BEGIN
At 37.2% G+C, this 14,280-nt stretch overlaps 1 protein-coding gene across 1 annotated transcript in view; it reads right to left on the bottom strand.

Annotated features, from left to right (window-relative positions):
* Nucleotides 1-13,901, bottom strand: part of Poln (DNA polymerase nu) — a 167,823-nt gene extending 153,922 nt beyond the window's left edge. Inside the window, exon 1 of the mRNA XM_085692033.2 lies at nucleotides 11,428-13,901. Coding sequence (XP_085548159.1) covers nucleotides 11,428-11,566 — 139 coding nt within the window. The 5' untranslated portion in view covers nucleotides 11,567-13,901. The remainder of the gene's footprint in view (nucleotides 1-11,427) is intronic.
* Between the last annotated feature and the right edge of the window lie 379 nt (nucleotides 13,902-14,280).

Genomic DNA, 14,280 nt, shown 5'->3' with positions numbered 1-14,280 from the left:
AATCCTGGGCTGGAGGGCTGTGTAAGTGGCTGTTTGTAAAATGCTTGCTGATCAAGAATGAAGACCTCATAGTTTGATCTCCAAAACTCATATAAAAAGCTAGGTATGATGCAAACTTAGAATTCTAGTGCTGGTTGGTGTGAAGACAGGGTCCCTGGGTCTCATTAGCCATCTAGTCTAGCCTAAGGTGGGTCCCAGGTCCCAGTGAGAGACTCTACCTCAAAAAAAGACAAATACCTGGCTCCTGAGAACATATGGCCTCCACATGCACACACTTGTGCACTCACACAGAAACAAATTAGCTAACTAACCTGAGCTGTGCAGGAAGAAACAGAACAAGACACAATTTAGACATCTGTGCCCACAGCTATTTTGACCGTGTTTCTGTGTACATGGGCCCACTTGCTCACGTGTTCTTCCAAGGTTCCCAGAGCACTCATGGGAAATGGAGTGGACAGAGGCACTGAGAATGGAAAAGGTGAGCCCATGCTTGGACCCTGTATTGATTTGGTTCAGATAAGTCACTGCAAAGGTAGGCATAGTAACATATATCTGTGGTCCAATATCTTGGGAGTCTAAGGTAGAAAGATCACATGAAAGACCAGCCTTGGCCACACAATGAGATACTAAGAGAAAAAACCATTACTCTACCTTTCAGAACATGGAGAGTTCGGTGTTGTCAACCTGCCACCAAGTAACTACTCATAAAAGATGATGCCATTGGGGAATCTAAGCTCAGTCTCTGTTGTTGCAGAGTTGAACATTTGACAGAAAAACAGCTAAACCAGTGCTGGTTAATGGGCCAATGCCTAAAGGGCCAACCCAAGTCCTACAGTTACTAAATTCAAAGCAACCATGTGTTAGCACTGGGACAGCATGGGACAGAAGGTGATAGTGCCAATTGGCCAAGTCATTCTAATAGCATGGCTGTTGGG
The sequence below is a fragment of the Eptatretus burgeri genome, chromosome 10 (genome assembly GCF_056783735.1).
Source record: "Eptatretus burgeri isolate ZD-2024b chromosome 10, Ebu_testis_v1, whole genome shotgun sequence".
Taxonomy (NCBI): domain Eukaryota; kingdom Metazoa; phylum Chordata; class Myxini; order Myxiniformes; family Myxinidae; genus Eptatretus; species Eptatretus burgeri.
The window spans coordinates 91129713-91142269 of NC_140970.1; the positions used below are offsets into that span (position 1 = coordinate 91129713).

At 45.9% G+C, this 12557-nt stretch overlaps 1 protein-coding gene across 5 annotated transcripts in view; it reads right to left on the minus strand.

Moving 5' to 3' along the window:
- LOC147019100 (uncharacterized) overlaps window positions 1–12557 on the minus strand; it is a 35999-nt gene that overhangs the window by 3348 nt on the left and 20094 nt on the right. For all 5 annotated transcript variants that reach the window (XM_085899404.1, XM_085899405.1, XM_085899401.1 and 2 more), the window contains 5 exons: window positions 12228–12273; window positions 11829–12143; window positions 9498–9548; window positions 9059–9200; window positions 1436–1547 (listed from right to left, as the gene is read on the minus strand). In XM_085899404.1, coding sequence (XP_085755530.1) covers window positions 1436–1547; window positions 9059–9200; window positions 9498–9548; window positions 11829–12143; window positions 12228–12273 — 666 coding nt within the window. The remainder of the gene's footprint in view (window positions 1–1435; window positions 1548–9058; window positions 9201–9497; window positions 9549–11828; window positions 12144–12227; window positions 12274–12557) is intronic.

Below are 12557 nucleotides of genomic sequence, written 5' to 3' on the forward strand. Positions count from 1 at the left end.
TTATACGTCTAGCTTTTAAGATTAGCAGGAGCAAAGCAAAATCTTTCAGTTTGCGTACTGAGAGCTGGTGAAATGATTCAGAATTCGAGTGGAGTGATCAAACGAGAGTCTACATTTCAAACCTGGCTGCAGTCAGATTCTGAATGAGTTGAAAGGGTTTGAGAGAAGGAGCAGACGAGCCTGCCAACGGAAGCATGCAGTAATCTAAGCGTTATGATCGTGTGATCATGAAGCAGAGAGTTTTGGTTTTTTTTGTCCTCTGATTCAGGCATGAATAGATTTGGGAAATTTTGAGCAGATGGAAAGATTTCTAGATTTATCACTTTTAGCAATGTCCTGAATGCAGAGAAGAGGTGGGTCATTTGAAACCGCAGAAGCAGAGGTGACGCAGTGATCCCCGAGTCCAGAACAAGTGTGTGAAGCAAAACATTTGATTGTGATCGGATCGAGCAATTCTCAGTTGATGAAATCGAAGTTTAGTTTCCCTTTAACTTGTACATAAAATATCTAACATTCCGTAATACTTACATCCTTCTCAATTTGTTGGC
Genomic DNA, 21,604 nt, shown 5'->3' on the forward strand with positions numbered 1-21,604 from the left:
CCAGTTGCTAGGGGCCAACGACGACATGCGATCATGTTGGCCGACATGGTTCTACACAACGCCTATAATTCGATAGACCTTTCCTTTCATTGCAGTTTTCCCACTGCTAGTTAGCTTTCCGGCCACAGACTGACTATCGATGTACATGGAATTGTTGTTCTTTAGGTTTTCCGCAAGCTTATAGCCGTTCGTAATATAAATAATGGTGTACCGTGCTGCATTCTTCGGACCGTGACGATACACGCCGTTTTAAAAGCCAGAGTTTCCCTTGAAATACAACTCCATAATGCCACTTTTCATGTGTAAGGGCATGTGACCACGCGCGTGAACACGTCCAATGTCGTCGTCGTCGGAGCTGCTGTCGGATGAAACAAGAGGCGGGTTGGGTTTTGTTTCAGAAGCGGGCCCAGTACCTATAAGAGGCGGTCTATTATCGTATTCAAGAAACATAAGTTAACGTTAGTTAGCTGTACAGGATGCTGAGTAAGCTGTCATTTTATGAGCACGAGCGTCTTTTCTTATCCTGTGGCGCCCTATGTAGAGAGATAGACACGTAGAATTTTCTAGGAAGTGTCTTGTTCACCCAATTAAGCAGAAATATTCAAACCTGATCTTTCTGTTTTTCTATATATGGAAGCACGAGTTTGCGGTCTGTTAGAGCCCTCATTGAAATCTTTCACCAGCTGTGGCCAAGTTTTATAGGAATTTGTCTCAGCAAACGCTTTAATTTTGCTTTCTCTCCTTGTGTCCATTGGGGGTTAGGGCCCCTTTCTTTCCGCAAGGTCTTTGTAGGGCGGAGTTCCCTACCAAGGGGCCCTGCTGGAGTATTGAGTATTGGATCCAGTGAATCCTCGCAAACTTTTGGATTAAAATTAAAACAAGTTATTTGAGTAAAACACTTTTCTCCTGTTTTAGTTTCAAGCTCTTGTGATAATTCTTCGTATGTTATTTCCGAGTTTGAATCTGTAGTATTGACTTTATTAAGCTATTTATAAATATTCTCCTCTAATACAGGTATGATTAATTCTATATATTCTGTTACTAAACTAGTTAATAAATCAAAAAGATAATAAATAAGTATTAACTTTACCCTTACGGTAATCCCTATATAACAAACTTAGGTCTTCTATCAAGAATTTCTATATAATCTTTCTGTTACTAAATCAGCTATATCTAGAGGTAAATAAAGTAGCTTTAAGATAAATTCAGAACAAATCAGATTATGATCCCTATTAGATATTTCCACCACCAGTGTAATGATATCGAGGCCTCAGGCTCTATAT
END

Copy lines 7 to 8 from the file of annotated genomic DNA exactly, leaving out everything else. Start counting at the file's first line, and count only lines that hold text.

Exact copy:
The sequence below is a fragment of the Eptatretus burgeri genome, chromosome 10 (genome assembly GCF_056783735.1).
Source record: "Eptatretus burgeri isolate ZD-2024b chromosome 10, Ebu_testis_v1, whole genome shotgun sequence".